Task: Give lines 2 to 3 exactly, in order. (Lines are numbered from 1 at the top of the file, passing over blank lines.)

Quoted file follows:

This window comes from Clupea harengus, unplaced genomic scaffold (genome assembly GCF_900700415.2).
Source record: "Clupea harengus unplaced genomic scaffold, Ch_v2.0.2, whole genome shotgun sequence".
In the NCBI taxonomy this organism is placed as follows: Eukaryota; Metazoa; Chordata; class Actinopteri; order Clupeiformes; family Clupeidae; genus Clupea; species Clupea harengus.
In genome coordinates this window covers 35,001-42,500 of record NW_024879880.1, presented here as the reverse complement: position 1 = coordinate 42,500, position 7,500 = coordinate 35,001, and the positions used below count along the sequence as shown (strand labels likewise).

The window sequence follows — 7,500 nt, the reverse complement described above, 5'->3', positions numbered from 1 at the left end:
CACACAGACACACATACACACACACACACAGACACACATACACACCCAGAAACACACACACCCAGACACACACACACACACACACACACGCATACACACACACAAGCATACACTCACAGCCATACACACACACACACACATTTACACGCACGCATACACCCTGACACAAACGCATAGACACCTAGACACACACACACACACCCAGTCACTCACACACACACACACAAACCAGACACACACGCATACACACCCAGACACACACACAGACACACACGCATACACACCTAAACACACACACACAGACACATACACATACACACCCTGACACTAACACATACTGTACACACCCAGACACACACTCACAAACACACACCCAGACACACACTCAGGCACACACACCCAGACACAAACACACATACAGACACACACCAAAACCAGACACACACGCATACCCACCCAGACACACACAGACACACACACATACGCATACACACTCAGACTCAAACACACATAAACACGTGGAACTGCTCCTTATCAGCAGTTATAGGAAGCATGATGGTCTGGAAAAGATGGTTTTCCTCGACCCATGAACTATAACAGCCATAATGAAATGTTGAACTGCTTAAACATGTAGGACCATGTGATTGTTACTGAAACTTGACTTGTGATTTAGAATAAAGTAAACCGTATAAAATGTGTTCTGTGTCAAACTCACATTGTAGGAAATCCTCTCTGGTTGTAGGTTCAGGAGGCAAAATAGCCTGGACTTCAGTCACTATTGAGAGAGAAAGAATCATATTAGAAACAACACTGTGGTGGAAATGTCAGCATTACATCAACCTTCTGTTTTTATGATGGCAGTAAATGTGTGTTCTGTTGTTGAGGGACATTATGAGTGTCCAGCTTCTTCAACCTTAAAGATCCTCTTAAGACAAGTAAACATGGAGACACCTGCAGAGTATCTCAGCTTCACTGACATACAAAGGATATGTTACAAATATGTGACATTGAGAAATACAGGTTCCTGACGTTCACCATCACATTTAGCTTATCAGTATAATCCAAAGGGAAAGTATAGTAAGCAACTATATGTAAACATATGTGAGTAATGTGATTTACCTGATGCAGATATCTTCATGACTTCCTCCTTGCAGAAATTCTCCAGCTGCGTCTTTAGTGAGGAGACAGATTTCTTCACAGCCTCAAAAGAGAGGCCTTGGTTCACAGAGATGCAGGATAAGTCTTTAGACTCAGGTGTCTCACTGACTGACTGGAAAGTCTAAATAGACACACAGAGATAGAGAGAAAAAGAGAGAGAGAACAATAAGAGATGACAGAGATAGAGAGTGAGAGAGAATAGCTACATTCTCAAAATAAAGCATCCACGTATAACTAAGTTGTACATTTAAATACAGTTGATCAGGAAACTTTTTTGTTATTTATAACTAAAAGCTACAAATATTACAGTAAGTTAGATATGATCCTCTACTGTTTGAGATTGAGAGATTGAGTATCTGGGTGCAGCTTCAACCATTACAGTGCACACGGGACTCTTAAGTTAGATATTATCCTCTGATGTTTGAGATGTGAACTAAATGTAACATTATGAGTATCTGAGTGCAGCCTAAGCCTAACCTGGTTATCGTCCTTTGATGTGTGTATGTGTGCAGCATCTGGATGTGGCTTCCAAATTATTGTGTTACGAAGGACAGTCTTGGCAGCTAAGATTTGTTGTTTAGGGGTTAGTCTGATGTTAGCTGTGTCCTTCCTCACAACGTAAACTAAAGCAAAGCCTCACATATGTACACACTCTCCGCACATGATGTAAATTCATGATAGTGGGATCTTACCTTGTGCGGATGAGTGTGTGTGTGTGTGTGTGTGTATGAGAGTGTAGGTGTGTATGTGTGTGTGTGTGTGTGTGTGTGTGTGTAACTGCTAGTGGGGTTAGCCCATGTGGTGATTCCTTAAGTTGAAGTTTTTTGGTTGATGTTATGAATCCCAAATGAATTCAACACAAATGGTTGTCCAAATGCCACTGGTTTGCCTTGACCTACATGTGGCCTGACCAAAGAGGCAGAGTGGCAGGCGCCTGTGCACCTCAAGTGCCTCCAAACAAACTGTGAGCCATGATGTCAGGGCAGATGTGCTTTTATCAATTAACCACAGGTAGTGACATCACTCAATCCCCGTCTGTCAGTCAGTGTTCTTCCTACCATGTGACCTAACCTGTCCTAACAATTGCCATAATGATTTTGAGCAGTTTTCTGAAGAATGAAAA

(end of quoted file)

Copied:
Source record: "Clupea harengus unplaced genomic scaffold, Ch_v2.0.2, whole genome shotgun sequence".
In the NCBI taxonomy this organism is placed as follows: Eukaryota; Metazoa; Chordata; class Actinopteri; order Clupeiformes; family Clupeidae; genus Clupea; species Clupea harengus.